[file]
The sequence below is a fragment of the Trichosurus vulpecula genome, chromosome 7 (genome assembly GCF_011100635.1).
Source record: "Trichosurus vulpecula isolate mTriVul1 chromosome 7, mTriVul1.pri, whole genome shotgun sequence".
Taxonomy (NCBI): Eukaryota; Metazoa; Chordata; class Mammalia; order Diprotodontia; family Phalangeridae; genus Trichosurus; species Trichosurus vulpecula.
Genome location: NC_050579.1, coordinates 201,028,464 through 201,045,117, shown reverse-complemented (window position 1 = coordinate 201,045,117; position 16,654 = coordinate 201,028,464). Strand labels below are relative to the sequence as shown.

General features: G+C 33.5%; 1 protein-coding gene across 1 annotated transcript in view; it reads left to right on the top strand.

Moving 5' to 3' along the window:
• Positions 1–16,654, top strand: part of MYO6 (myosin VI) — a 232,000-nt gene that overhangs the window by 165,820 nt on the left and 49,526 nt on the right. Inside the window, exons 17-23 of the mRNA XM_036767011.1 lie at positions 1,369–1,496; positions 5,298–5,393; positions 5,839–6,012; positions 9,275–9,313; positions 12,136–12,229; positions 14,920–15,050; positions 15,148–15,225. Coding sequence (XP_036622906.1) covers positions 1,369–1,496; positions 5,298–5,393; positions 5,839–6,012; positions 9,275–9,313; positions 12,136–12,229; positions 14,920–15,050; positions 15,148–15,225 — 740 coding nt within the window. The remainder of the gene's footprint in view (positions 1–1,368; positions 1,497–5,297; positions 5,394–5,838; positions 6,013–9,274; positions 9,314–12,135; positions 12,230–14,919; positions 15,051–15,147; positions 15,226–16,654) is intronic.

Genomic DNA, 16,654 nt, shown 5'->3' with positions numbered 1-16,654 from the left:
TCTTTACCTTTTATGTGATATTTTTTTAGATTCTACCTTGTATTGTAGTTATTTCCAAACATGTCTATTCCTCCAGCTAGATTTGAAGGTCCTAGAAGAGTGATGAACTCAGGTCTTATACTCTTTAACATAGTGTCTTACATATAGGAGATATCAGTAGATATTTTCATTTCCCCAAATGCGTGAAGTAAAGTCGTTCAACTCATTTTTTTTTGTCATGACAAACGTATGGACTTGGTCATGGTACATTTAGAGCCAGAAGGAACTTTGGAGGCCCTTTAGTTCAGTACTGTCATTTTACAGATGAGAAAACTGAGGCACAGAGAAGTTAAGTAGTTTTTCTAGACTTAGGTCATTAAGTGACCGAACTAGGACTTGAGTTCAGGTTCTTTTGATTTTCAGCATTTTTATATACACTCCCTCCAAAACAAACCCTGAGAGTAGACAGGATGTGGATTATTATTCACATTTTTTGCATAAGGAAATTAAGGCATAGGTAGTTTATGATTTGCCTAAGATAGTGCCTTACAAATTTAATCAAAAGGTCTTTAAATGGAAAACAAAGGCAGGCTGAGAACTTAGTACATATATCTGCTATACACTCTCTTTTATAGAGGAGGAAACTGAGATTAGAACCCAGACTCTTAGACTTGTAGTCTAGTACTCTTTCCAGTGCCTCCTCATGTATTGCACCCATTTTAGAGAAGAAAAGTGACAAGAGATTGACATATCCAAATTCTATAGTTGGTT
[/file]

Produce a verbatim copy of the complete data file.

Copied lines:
The sequence below is a fragment of the Trichosurus vulpecula genome, chromosome 7 (genome assembly GCF_011100635.1).
Source record: "Trichosurus vulpecula isolate mTriVul1 chromosome 7, mTriVul1.pri, whole genome shotgun sequence".
Taxonomy (NCBI): Eukaryota; Metazoa; Chordata; class Mammalia; order Diprotodontia; family Phalangeridae; genus Trichosurus; species Trichosurus vulpecula.
Genome location: NC_050579.1, coordinates 201,028,464 through 201,045,117, shown reverse-complemented (window position 1 = coordinate 201,045,117; position 16,654 = coordinate 201,028,464). Strand labels below are relative to the sequence as shown.

General features: G+C 33.5%; 1 protein-coding gene across 1 annotated transcript in view; it reads left to right on the top strand.

Moving 5' to 3' along the window:
• Positions 1–16,654, top strand: part of MYO6 (myosin VI) — a 232,000-nt gene that overhangs the window by 165,820 nt on the left and 49,526 nt on the right. Inside the window, exons 17-23 of the mRNA XM_036767011.1 lie at positions 1,369–1,496; positions 5,298–5,393; positions 5,839–6,012; positions 9,275–9,313; positions 12,136–12,229; positions 14,920–15,050; positions 15,148–15,225. Coding sequence (XP_036622906.1) covers positions 1,369–1,496; positions 5,298–5,393; positions 5,839–6,012; positions 9,275–9,313; positions 12,136–12,229; positions 14,920–15,050; positions 15,148–15,225 — 740 coding nt within the window. The remainder of the gene's footprint in view (positions 1–1,368; positions 1,497–5,297; positions 5,394–5,838; positions 6,013–9,274; positions 9,314–12,135; positions 12,230–14,919; positions 15,051–15,147; positions 15,226–16,654) is intronic.

Genomic DNA, 16,654 nt, shown 5'->3' with positions numbered 1-16,654 from the left:
TCTTTACCTTTTATGTGATATTTTTTTAGATTCTACCTTGTATTGTAGTTATTTCCAAACATGTCTATTCCTCCAGCTAGATTTGAAGGTCCTAGAAGAGTGATGAACTCAGGTCTTATACTCTTTAACATAGTGTCTTACATATAGGAGATATCAGTAGATATTTTCATTTCCCCAAATGCGTGAAGTAAAGTCGTTCAACTCATTTTTTTTTGTCATGACAAACGTATGGACTTGGTCATGGTACATTTAGAGCCAGAAGGAACTTTGGAGGCCCTTTAGTTCAGTACTGTCATTTTACAGATGAGAAAACTGAGGCACAGAGAAGTTAAGTAGTTTTTCTAGACTTAGGTCATTAAGTGACCGAACTAGGACTTGAGTTCAGGTTCTTTTGATTTTCAGCATTTTTATATACACTCCCTCCAAAACAAACCCTGAGAGTAGACAGGATGTGGATTATTATTCACATTTTTTGCATAAGGAAATTAAGGCATAGGTAGTTTATGATTTGCCTAAGATAGTGCCTTACAAATTTAATCAAAAGGTCTTTAAATGGAAAACAAAGGCAGGCTGAGAACTTAGTACATATATCTGCTATACACTCTCTTTTATAGAGGAGGAAACTGAGATTAGAACCCAGACTCTTAGACTTGTAGTCTAGTACTCTTTCCAGTGCCTCCTCATGTATTGCACCCATTTTAGAGAAGAAAAGTGACAAGAGATTGACATATCCAAATTCTATAGTTGGTT